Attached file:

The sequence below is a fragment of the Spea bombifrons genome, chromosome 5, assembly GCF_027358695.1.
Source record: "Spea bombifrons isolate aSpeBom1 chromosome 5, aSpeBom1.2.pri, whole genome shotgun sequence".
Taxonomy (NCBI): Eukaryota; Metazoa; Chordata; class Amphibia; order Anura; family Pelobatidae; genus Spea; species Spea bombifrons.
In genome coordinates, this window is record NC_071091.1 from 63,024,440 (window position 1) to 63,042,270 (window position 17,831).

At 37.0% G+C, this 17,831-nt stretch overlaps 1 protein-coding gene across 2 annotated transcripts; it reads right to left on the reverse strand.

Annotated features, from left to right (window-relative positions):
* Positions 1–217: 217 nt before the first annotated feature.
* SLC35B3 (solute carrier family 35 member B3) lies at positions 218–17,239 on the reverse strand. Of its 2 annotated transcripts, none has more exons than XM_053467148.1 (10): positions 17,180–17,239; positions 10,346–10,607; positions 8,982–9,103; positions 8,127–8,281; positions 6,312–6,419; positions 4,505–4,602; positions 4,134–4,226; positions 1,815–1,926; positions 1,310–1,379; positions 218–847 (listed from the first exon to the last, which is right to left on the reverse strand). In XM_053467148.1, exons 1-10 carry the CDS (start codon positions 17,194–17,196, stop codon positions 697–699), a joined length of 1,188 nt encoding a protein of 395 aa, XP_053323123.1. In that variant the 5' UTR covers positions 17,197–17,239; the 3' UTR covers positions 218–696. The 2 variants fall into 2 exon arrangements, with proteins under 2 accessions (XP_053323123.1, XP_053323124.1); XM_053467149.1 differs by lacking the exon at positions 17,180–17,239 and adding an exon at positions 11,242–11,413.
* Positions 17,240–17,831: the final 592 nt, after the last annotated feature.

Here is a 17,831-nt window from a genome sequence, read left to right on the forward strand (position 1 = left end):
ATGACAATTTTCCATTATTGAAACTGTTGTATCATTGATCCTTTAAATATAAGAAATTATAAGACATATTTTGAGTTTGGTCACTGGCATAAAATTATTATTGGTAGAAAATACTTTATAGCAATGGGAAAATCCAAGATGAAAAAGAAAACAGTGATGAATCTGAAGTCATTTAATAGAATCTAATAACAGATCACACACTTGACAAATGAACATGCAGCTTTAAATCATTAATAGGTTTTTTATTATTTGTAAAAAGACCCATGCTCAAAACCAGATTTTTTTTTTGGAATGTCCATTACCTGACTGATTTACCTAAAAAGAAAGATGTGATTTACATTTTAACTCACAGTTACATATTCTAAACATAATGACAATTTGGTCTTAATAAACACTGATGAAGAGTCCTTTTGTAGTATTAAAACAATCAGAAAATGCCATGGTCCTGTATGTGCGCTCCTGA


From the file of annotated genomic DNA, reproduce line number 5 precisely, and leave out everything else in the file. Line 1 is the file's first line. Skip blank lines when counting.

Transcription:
At 37.0% G+C, this 17,831-nt stretch overlaps 1 protein-coding gene across 2 annotated transcripts; it reads right to left on the reverse strand.